NEW YORK (
) -- U.S. stock futures rose on expectations President Obama and lawmakers will agree on an interim plan to avert the so-called fiscal cliff.
The Senate resumes its work today after breaking for Christmas. Obama returned to Washington yesterday after taking vacation in Hawaii with his family.
After the stock market closed Wednesday, U.S. Treasury Secretary Timothy Geithner said in a letter to Senate Majority Leader Harry Reid (D, Nev.) that the federal government will reach its $16.394 trillion statutory debt limit on Dec. 31.
Geithner said the Treasury is planning "extraordinary measures" to postpone defaulting on $200 billion in bond payments and create some "headroom" for Washington beyond New Year's Day.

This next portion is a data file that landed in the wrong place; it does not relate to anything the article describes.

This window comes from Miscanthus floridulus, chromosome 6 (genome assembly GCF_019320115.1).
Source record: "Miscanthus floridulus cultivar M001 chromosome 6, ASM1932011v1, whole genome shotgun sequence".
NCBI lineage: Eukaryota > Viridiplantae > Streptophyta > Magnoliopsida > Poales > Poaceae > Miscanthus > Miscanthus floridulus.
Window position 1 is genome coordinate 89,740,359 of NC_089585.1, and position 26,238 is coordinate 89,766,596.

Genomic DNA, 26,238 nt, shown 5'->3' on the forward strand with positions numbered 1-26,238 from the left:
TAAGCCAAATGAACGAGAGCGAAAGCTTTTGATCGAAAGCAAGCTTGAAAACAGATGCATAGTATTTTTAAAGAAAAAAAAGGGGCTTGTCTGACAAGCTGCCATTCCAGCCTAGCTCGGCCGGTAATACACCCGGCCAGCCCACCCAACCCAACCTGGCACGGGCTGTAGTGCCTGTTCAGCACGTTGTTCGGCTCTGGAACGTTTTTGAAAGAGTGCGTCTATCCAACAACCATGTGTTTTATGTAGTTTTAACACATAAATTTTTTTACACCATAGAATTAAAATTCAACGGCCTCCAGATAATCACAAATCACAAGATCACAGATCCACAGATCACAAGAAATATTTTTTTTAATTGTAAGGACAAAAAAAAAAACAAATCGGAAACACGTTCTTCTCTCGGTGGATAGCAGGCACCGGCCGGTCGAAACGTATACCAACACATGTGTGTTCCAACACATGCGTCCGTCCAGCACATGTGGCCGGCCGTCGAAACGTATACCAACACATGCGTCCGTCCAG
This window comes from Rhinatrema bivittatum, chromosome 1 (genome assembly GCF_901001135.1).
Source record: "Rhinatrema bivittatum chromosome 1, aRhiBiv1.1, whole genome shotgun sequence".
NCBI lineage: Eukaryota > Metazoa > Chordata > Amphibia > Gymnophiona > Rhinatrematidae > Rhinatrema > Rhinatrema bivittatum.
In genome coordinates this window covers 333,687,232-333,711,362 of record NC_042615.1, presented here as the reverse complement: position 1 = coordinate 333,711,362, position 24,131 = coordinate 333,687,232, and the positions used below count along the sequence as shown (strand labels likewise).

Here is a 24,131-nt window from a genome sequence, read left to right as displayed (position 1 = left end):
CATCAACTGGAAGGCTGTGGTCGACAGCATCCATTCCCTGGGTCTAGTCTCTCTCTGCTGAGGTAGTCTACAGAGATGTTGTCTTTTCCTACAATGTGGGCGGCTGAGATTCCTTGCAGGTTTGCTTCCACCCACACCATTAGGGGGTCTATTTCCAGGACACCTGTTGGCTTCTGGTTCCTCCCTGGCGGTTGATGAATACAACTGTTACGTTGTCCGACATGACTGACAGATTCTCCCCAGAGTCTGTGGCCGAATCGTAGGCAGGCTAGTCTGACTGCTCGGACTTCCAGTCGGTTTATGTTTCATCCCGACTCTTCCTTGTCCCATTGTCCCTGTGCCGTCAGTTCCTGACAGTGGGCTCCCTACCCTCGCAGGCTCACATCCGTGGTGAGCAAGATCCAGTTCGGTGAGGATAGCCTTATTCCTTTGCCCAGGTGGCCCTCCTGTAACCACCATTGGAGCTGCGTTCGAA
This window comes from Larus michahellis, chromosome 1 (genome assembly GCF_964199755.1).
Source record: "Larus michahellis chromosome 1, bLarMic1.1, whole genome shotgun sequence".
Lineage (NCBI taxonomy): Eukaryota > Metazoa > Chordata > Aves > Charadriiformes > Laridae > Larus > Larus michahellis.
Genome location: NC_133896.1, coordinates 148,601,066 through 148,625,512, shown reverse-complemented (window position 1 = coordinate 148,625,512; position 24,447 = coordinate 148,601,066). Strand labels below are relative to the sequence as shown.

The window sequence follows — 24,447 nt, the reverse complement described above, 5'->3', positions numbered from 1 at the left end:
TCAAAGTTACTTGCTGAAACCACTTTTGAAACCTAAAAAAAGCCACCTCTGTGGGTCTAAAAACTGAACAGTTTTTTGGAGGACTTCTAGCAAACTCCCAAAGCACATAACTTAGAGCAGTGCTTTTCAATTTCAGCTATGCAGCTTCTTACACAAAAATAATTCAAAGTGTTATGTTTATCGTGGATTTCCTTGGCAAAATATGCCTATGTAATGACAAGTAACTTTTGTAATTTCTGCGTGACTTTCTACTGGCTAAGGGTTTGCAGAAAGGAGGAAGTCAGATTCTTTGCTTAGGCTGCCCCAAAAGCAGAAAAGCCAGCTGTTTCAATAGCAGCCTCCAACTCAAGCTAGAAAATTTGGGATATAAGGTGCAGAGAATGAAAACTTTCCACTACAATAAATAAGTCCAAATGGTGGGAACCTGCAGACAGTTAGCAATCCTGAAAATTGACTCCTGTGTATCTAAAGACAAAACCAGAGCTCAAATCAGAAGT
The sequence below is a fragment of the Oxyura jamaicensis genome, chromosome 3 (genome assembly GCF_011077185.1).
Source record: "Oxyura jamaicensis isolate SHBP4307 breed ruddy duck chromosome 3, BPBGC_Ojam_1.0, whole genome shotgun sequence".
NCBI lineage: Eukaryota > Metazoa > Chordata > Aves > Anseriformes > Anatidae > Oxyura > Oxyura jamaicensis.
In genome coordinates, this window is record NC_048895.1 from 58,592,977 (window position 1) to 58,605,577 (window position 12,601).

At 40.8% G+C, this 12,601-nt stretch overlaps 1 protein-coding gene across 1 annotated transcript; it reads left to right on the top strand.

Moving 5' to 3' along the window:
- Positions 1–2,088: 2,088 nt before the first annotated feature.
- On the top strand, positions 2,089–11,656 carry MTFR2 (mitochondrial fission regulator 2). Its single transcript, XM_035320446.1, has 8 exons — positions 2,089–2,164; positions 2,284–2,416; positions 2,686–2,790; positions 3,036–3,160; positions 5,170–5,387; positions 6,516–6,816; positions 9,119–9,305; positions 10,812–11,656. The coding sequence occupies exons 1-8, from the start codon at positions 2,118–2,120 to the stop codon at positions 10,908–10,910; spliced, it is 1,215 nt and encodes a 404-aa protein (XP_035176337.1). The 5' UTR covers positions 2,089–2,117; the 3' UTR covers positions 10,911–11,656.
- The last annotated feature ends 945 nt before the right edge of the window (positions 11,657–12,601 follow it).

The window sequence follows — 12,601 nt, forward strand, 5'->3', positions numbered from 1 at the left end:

The president now has four days before a deadline that would trigger tax increases and spending cuts. Economists say going off the fiscal cliff could lead to a recession, as growth is sluggish and business owners are cautious about hiring.
Futures for the
Dow Jones Industrial Average
were up 18 points to 13,066. Futures for the
were up 2.9 points to 1,416.40. Futures for the
were up 6.5 points to 2,635.
The economic calendar in the U.S. Thursday includes jobless claims, new-home sales and consumer confidence.
Gold for February delivery was down $2.60 at $1,657 an ounce at the Comex division of the New York Mercantile Exchange, while February crude oil contracts were down 4 cents to $90.94 a barrel.
The benchmark 10-year Treasury was trading at 1.77%. The
U.S. dollar index
was at 79.43.
-- Written by Parris Kellermann
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